Legal Tokenization: Emerging Legal Issues Surrounding NFTs
One of the more notable technological developments of the past two years has been the rise of the nonfungible token (NFT), the latest in the world of cryptocurrencies and distributed ledgers. This breakthrough technology has taken the art and tech worlds by storm.
Twitter CEO Jack Dorsey, for example, sold an NFT of his first tweet for the equivalent of $2.5 million. The NBA sells “unique” NFTs of basketball moments, called NBA Top Shots, the value of which has exploded. And the popular band Kings of Leon recently released their new album, “When You See Yourself,” as an NFT—becoming the first band to do so.
So, what exactly are NFTs? And, equally important, where does the law fit into this revolutionary form of digital property?
NFTs have exploded into the American zeitgeist. Digital art, gaming, music, film, sports—nearly every major industry—has waded into the NFT world. Most often, NFTs make their way into public awareness through collectible projects like the Bored Ape Yacht Club, CryptoPunks, and World of Women. And while NFTs have proponents and skeptics alike, most agree NFTs aren’t going anywhere anytime soon. According to Morgan Stanley, the use of NFTs for online video game cosmetics has the potential to become a multibillion-dollar market by 2030.
Courts have seen an influx of NFT-related litigation in recent months. In each case, the essential question is what does an NFT give you? A contractual right? A license? Something else? To be sure, a license is a species of contract—but there is an important difference between the two. A contract would be the ideal tool for transferring ownership. But a license is merely a limited grant of permission to use something owned by someone else. As explained below, three courts are wrangling with this very issue as we speak.
Huh, What Are They Good For?
The first case involves a dispute between an international athletic brand and a leading online marketplace and clothing reseller (primarily, and not surprisingly, of sneakers). Recently, the defendant started selling NFTs to consumers to signify ownership of actual products. The plaintiff then filed suit. In its complaint, the plaintiff alleges the NFTs sold by the defendant represent more than a receipt or ownership certificate; rather, the NFT itself constitutes a new product that infringes on plaintiff’s trademark. The question for the court boils down to whether the NFT is a distinct product subject to trademark protection, or merely a component of a sale akin to a banknote.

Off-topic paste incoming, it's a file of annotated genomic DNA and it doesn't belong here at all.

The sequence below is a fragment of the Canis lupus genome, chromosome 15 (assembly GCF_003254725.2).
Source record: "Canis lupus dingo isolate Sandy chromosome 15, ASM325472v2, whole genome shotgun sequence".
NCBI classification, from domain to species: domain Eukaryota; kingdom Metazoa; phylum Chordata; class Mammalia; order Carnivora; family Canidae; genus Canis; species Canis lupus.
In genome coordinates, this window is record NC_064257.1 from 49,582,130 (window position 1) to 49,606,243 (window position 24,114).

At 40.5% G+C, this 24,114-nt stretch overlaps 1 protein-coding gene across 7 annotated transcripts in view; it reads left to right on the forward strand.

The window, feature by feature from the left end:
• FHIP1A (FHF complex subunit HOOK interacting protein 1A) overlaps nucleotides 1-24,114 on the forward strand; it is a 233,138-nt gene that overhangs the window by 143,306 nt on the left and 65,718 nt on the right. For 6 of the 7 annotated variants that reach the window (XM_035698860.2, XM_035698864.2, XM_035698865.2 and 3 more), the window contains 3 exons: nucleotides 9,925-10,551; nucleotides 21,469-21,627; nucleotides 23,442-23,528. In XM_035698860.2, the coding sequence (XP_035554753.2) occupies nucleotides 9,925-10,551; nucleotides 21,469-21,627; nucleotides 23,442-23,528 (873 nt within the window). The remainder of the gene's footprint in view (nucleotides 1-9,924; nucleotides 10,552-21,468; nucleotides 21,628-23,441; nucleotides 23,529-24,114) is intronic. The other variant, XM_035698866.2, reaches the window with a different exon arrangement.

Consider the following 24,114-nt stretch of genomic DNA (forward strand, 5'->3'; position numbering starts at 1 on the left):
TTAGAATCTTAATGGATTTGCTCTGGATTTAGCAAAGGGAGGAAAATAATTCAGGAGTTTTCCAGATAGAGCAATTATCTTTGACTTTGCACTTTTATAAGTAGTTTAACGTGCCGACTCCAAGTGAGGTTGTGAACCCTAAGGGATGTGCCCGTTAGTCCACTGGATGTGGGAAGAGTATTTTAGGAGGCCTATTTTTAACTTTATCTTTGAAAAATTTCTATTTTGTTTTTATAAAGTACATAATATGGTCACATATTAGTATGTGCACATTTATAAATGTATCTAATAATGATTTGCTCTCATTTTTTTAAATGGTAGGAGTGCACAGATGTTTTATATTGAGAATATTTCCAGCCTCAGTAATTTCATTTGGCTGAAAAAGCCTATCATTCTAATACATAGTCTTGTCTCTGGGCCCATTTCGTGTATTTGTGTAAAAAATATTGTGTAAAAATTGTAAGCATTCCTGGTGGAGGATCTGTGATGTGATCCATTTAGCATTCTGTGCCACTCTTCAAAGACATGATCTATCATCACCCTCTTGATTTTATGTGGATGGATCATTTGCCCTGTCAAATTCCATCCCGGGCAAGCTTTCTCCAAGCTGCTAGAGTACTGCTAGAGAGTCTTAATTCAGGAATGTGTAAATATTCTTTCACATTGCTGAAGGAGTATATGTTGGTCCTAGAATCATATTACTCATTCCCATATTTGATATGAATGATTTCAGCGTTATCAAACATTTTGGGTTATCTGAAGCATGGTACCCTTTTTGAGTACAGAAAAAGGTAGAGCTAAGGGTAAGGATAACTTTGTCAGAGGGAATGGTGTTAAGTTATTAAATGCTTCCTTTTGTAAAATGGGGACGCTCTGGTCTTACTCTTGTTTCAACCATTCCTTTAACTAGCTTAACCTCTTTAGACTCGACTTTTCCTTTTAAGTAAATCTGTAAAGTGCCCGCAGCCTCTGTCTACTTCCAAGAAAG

The second case involves another retail-related NFT. On May 6, a federal judge in Manhattan denied a motion to dismiss a trademark lawsuit against an artist called Rothschild for selling “MetaBirkins,” which are NFTs depicting Birkin bags sold by the French fashion house, Hermès. According to Hermès, Rothschild sold over $1 million worth of MetaBirkins without Hermès’ permission. Rothschild countered that the NFTs are protected by the First Amendment and do not lose constitutional protection “just because he sells it.”
In the third case, filmmaker Quentin Tarantino was sued by Miramax for alleged copyright infringement based on his selling of “Pulp Fiction” NFTs—that provide a link to the screenplay. Tarantino maintains he retained the right to publish the screenplay under a 1993 agreement. But Miramax argues selling NFTs is not included in Tarantino’s reserved rights since the contract does not include any “forward-looking language” for rights to assets like NFTs that were not invented when the contract was signed.
The outcomes of these early cases will have ripple effects that extend far beyond the parties themselves. A few months ago, on March 9, President Joe Biden published an Executive order on “Ensuring Responsible Development of Digital Assets.” This executive order directs federal agencies to coordinate and assess challenges and opportunities in the NFT space. As NFT issues continue to be tested in court, regulators and legislators will be watching, waiting, and perhaps advocating for changes in the regulation of crypto.
With more cases surely to come, and as organizations begin to incorporate NFTs into their operations and product offerings, navigating the various legal and regulatory issues that undoubtedly arise will be critical.
“Legal Tokenization: Emerging Legal Issues Surrounding NFTs,” by Jeffrey N. Rosenthal and Thomas F. Brier Jr. was published in The Legal Intelligencer on June 3, 2022.